I spent the better part of last year updating my website.
Let that sink in. Almost an entire year... to update my site.
If you’ve ever worked on your own brand, I’m sure you too have come to realize that we’re our own worst clients. Deadlines pushed back. Revision after revision. And the classic overthink + overanalyze. Ya with me?!?
You’d think since I hired copywriting that everything would be smooth sailing. But no, my friend.
So where did I spend the most time on my site? What caused a huge wrinkle in the timeline?
My portfolio page.
If you’re a designer, you know what I mean. For some reason it takes us a decade to hit publish on a new client project in our portfolio. Even if I have the presentation already on my website from working with the client, I inevitably feel the need to re-work the presentation.
I’ve spent a ton of time curating my own portfolio over the years, as well as have been on the other side reviewing designer portfolios to partner with for client work.
Needless to say, I’ve honed in on the do’s and don’ts of design portfolios. I thought I’d share a fun “do this, not that” take on your portfolio.
Let’s hop to it!
Do this: Share your best work — quality over quantity.
Not that: Avoid “filling” your portfolio to meet a quota.
When I’ve been on the hunt for a new designer to collaborate with, it really only takes me two solid design projects to say “yes, this is my girl!” It doesn’t take much for our clients to resonate with our work. There is no magic number of projects, just simply feature your best work and you’ll be set. The alternative is to show your sub-par design projects, which will cause doubt and hesitation to enter potential client’s mind. Avoid “filling” your portfolio, and instead show off your best work.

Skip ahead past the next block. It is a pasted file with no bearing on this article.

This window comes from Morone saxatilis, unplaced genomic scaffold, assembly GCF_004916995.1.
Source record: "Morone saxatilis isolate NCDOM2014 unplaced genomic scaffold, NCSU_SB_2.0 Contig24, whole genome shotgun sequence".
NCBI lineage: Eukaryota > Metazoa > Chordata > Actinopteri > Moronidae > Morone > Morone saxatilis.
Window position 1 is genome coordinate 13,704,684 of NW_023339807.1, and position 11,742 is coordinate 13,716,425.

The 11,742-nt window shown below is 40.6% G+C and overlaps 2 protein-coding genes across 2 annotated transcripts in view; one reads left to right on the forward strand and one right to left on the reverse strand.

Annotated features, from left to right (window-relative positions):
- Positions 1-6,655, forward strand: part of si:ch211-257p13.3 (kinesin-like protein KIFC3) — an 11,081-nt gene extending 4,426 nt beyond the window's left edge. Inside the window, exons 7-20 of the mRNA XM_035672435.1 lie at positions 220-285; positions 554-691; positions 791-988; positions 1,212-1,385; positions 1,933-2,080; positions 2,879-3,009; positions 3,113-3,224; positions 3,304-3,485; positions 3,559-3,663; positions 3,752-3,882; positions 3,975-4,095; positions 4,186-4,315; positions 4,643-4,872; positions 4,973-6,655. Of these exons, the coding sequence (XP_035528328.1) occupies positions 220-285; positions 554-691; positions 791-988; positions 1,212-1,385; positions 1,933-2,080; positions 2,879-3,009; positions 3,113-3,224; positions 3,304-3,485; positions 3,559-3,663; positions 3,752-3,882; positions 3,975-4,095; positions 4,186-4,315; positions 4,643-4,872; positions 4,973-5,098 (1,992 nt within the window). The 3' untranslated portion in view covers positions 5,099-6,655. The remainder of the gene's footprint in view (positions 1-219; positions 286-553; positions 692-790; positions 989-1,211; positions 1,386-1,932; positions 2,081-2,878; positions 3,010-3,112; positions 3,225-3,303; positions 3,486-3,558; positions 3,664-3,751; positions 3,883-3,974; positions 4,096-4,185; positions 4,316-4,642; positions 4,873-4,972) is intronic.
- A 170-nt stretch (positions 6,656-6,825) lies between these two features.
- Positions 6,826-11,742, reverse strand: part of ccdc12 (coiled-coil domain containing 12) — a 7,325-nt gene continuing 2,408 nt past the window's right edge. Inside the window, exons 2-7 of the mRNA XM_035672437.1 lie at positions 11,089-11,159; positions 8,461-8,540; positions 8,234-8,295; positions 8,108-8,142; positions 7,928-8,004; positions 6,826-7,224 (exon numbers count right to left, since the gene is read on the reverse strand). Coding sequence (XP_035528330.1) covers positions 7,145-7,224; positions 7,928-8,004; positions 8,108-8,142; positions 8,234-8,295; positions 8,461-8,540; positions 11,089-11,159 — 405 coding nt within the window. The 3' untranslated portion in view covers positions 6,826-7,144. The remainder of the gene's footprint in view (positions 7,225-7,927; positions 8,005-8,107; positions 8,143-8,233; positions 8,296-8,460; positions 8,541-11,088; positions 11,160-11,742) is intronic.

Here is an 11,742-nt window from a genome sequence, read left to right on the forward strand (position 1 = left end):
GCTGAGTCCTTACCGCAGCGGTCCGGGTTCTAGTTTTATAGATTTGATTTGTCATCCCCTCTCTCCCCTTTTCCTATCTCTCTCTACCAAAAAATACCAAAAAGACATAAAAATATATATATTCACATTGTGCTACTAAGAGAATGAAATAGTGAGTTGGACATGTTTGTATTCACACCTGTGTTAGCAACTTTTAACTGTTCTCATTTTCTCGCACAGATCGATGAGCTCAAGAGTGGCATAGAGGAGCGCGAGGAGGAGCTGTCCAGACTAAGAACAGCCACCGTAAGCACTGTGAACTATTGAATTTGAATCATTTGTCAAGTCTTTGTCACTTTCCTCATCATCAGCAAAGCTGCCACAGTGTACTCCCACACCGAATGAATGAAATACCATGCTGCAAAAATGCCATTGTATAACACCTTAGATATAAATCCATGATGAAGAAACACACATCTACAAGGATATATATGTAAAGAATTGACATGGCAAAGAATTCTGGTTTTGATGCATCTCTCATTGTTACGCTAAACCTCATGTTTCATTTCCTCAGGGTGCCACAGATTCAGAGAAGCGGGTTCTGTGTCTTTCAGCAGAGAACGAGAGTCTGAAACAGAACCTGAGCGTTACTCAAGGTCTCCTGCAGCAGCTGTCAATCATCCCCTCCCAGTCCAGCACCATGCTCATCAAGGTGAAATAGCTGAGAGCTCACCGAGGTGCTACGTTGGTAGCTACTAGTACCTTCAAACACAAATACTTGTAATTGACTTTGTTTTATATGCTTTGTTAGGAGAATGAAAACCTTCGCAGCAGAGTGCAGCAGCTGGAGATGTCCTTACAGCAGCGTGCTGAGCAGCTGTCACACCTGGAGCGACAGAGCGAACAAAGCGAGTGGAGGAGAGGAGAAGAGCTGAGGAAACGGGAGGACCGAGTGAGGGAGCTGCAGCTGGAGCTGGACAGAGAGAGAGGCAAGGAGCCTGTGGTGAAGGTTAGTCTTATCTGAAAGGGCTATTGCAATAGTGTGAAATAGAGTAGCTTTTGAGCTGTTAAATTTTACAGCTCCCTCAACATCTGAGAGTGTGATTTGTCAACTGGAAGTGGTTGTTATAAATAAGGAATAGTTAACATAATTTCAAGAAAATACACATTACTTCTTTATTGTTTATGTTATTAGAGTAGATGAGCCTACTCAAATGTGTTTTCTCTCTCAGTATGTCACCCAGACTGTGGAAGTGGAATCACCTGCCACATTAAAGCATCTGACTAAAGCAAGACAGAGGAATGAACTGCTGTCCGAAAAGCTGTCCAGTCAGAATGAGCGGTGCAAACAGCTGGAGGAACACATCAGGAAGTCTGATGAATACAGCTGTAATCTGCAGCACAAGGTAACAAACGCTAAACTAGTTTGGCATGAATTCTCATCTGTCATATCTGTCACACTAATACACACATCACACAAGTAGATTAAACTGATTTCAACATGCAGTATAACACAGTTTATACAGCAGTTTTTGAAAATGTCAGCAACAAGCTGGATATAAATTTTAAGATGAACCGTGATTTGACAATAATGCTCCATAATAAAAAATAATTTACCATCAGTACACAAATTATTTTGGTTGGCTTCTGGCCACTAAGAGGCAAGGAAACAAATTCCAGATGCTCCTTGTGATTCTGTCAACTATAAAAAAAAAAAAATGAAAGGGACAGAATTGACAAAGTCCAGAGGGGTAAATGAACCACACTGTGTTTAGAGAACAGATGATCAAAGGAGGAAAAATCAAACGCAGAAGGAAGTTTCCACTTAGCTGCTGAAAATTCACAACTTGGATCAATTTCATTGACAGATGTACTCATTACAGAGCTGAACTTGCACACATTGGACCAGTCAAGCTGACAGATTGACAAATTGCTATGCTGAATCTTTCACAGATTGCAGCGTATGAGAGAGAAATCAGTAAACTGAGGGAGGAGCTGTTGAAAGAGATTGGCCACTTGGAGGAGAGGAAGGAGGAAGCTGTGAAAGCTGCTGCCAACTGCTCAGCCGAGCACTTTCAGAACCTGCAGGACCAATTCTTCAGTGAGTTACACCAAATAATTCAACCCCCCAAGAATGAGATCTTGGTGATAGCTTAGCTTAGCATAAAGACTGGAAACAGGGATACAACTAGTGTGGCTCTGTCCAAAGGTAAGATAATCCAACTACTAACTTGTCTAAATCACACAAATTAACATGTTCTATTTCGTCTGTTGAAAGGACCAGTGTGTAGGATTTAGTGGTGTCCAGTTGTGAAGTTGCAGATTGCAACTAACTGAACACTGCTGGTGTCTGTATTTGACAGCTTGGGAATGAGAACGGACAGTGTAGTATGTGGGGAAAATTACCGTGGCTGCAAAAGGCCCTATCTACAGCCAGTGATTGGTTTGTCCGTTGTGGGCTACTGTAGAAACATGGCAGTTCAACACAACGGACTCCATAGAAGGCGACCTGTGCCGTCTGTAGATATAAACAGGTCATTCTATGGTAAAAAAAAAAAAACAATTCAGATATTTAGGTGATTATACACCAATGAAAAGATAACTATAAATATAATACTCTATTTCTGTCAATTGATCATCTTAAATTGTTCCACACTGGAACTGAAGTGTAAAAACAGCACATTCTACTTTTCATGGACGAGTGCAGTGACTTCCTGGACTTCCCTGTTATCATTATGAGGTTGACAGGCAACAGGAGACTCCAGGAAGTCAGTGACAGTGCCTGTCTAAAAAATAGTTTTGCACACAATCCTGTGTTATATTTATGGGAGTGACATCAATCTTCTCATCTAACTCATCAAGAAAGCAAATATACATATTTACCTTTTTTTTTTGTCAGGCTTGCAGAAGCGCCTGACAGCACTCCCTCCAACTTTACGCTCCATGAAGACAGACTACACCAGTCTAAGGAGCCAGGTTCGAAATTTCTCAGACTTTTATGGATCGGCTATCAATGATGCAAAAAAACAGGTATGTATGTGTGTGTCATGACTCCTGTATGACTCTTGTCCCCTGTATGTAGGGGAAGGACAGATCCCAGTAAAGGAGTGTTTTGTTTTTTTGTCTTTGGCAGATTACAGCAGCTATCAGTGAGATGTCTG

Do this: Showcase projects that align with your packaged services.
Not that: Don’t show projects beyond your services.
Simple enough. If you offer brand identity design, avoid showcasing web design if you no longer offer that service. And vice versa. Your clients “shop” your portfolio, so display the types of projects you are currently accepting work for. This may mean ditching a high-profile client from your past agency job, that doesn’t align with your new services. These types of projects are okay if it’s all you have at the moment, but first chance you get… ditch them. Remember tip #1, less is more :).
Do this: Create a conceptual project that shows your perspective for your offered services.
Not that: Avoid having a portfolio solely of concept work.
If you currently don’t have client work to showcase in your portfolio, I’m giving you permission to create one conceptual project to showcase your skill-set. Maybe you’ve yet to book a client (totally okay!), or your client work is confidential. Either way, don’t let that discourage you from creating a stellar portfolio that attracts your ideal clients. Make sure your conceptual project aligns with your service packages (ie: logo design if you offer brand identity design services).
Caveat! Avoid filling your portfolio with majority of conceptual projects. This can be confusing to potential clients, misleading or a red flag. Be transparent and mention that the piece is a conceptual project, and you’ll avoid any confusion.
Do this: Have a clear call to action to work with you on each portfolio page.
Not that: Don’t miss an opportunity to capture potential client’s interests.
Probably the #1 portfolio faux pa (speaking from experience here). As clients peruse each portfolio piece, make it clear what the next step is through having one prominent call to action. If they see something they’re drawn toward, make it easy for them to take the next step to working with you. This can be as simple as a pre-footer on each portfolio page, or even a pop-up. Scoop up those leads while they’re hot!
Hope you enjoyed this fun “do this, not that” series, and that you carve out some time to make these simple tweaks to your own portfolio on your site.